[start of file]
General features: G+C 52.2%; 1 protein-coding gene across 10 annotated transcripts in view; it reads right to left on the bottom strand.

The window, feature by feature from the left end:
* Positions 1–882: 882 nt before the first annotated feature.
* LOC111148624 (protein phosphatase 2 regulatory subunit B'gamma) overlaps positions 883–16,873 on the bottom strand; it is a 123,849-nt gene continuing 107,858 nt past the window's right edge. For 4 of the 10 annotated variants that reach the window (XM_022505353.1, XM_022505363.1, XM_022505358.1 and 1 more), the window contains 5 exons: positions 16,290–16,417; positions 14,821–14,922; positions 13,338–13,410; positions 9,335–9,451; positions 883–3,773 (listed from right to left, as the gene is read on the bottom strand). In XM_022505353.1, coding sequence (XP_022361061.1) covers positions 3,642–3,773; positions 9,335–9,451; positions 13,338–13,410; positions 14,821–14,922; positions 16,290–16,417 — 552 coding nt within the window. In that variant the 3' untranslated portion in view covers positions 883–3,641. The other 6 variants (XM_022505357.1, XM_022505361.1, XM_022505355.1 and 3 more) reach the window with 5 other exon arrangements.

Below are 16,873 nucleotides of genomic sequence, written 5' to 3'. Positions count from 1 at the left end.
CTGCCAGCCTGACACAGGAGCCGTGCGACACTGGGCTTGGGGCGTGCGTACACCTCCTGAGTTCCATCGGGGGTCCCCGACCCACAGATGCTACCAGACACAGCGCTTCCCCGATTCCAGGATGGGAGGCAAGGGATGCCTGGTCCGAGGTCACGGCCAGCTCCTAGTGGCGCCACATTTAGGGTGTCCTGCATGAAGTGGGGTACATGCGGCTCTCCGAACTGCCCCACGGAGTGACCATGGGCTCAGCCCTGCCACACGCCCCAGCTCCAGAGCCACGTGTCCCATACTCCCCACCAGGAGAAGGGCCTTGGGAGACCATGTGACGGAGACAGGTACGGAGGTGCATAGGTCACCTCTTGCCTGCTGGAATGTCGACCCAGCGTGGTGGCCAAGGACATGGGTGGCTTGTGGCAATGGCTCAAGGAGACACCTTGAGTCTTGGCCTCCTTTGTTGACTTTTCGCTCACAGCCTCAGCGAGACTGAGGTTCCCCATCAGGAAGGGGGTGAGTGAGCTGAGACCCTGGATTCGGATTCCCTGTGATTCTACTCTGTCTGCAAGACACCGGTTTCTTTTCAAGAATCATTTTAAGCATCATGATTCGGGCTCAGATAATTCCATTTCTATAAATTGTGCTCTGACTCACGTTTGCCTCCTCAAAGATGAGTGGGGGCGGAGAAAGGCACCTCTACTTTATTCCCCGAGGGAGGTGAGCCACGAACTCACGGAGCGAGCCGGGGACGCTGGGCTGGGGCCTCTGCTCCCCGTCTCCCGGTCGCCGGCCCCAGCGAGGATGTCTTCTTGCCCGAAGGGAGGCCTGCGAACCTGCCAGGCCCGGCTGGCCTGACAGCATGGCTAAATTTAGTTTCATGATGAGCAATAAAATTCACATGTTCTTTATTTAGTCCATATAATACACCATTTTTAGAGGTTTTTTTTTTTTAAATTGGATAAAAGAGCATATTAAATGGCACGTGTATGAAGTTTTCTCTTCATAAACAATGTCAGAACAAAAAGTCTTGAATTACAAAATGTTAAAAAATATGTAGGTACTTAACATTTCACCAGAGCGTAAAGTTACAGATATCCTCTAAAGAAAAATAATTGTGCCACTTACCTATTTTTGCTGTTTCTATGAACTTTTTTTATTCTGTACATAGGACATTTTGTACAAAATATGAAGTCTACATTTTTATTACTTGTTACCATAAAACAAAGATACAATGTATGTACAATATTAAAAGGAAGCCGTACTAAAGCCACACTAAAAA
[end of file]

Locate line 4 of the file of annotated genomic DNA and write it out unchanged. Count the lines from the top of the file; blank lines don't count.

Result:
* LOC111148624 (protein phosphatase 2 regulatory subunit B'gamma) overlaps positions 883–16,873 on the bottom strand; it is a 123,849-nt gene continuing 107,858 nt past the window's right edge. For 4 of the 10 annotated variants that reach the window (XM_022505353.1, XM_022505363.1, XM_022505358.1 and 1 more), the window contains 5 exons: positions 16,290–16,417; positions 14,821–14,922; positions 13,338–13,410; positions 9,335–9,451; positions 883–3,773 (listed from right to left, as the gene is read on the bottom strand). In XM_022505353.1, coding sequence (XP_022361061.1) covers positions 3,642–3,773; positions 9,335–9,451; positions 13,338–13,410; positions 14,821–14,922; positions 16,290–16,417 — 552 coding nt within the window. In that variant the 3' untranslated portion in view covers positions 883–3,641. The other 6 variants (XM_022505357.1, XM_022505361.1, XM_022505355.1 and 3 more) reach the window with 5 other exon arrangements.